• The zygopophyseal joints are seen open
  • No tilt is evidenced by
    • The intervertebral disc spaces of the cervical spine are all open (see notes below)
  • No superimposition of the mandible over the cervical spine

Area Covered
  • All of the cervical vertebrae are shown, including spinous processes and the C7-T1 joint space and 1/3 of T1. Also the anterior soft tissue of the neck and airway are seen.
Collimation
  • Centre: C4
  • Shutter A: Open to show the EAMs superioly and the C7-T1 joint space and 1/3 of T1 inferiorly
  • Shutter B: Open to show the soft tissue of the neck anteriorly, and the spinous processes of the cervical spine posteriorly

Exposure
  • Sufficient contrast and density to show the anterior soft tissue of the neck, including the airway.
  • Minimal patient motion and sufficient contrast and density to show sharp, clear cortical margins and bony trabecular markings of the cervical vertebrae
Special Notes The 5 lines of stability
1. Prevertebral (anterior) soft tissue
2. Anterior vertebral bodies
3. Posterior vertebral bodies
4. Spino-lamina line
5. Tips of spinous processes
One line of disruption indicates a stable fracture
Two or more lines of disruption indicate an unstable fracture

Determining the direction of rotation
The posterior vertebral bodies should be superimposed. If this is not the case, to determine the direction of rotation first identify which posterior vertebral body is magnified. This is the side that is furthest from the IR. You can then use this information to correct the positioning.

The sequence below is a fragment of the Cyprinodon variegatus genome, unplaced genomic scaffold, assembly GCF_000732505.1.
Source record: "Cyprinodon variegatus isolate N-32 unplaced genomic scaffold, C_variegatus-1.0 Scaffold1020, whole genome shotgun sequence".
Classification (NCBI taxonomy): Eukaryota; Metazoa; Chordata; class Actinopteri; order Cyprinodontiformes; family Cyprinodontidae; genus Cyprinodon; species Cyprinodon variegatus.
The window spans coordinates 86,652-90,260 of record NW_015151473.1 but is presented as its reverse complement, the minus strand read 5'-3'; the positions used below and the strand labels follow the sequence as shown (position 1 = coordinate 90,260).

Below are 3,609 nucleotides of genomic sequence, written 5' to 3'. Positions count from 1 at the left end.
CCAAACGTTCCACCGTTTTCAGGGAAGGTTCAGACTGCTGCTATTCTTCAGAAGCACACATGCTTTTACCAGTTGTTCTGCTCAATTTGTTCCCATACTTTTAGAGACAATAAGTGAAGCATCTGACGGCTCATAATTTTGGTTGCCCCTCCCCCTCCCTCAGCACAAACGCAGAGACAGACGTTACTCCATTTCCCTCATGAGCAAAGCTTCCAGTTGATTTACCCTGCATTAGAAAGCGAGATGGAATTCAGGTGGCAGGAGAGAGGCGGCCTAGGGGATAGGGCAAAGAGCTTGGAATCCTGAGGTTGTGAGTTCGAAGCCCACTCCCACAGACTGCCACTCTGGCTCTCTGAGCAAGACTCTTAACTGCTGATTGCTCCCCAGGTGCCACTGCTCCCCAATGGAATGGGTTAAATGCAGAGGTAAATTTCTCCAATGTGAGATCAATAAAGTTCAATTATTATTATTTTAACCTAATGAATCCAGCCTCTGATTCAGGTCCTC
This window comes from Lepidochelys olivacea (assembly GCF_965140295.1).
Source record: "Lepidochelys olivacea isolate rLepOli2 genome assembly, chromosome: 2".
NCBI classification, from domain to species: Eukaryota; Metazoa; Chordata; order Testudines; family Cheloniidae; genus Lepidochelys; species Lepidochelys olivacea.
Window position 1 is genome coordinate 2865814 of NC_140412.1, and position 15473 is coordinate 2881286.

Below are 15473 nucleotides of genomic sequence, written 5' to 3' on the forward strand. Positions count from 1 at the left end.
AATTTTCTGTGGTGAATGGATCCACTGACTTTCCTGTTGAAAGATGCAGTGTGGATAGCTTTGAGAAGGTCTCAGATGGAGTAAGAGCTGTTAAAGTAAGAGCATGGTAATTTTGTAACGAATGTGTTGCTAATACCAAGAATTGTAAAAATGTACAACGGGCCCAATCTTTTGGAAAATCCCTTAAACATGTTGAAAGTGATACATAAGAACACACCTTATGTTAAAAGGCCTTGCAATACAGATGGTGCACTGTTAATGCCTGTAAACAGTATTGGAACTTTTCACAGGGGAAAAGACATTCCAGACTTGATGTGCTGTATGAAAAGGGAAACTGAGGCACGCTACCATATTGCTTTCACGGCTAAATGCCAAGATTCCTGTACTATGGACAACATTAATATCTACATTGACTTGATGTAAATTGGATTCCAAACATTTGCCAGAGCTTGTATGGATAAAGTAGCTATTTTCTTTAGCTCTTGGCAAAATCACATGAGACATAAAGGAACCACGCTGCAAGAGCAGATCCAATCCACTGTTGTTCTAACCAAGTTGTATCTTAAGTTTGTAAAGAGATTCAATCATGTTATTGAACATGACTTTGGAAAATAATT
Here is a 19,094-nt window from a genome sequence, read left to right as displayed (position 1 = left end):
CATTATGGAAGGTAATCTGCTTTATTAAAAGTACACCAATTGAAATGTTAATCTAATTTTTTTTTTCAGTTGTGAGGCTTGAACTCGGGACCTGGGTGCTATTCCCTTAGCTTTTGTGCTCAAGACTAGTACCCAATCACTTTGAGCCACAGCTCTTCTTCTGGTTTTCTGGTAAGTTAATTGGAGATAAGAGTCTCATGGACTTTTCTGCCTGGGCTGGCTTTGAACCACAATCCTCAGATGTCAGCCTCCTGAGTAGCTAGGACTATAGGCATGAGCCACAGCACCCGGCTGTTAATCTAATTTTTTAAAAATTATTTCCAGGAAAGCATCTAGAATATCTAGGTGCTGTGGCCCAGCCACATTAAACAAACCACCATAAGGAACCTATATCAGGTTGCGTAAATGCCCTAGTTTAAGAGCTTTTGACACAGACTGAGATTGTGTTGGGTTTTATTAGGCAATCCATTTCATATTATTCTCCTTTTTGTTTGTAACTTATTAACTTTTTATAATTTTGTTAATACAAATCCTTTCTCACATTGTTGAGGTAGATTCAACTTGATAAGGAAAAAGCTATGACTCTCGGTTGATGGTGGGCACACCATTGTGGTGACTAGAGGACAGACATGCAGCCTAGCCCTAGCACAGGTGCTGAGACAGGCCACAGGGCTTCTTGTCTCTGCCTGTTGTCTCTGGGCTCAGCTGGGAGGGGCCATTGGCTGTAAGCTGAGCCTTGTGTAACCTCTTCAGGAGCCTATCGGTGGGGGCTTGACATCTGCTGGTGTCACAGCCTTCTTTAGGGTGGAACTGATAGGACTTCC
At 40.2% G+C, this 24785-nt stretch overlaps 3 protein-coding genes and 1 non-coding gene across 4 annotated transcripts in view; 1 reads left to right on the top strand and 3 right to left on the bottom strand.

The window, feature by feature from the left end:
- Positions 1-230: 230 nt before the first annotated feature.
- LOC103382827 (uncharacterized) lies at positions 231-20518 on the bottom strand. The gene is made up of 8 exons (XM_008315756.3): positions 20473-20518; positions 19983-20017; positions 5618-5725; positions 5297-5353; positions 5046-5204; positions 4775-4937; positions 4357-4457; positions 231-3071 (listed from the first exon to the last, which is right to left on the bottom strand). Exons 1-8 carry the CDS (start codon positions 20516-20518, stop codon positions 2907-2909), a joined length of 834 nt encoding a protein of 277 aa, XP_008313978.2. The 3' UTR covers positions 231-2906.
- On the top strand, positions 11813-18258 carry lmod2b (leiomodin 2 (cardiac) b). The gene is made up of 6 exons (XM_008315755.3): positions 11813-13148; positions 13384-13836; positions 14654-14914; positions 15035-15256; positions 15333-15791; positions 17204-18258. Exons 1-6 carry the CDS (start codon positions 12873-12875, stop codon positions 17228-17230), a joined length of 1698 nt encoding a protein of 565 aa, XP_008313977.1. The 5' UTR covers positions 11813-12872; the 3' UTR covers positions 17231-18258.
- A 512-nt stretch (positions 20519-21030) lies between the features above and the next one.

For example, assume the patient is positioned so that the left side is closest to the IR/bucky and the posterior vertebral bodies are not superimposed. The left margin of the posterior vertebral body is sharper and less magnified, as it is closer to the IR. The right margin is further away and posterior. Therefore, correct the patient's position, bring the right side of the patient forward until the midsagittal plane is parallel to the IR/bucky.

Intervertebral disc spaces
Providing there is no pathology, with good positioning, the intervertebral disc spaces should be
  • open all the way down, from C1 through to C7/T1
  • open across the vertebral body from anterior to posterior
If not, check the position of the
  • midsagittal plane
  • interpupillary line
  • central ray, especially where there is torticollis



AndyC
AndyC
Latest page update: made by AndyC , Jun 4 2011, 10:59 PM EDT (about this update About This Update AndyC Edited by AndyC

22 words added

view changes

- complete history)
More Info: links to this page
Started By Thread Subject Replies Last Post
PeterGleeson Collimate to exclude the thyroid 0 Oct 15 2014, 11:20 PM EDT by PeterGleeson
Thread started: Oct 15 2014, 11:20 PM EDT  Watch
There is no valid reason to irradiate the thyroid. Just before exposure, lean the patient forward so the collimation is 2cm inside the skin edge.
Do you find this valuable?    
Showing 1 of 1 threads for this page

Related Content

  (what's this?Related ContentThanks to keyword tags, links to related pages and threads are added to the bottom of your pages. Up to 15 links are shown, determined by matching tags and by how recently the content was updated; keeping the most current at the top. Share your feedback on WikiFoundry Central.)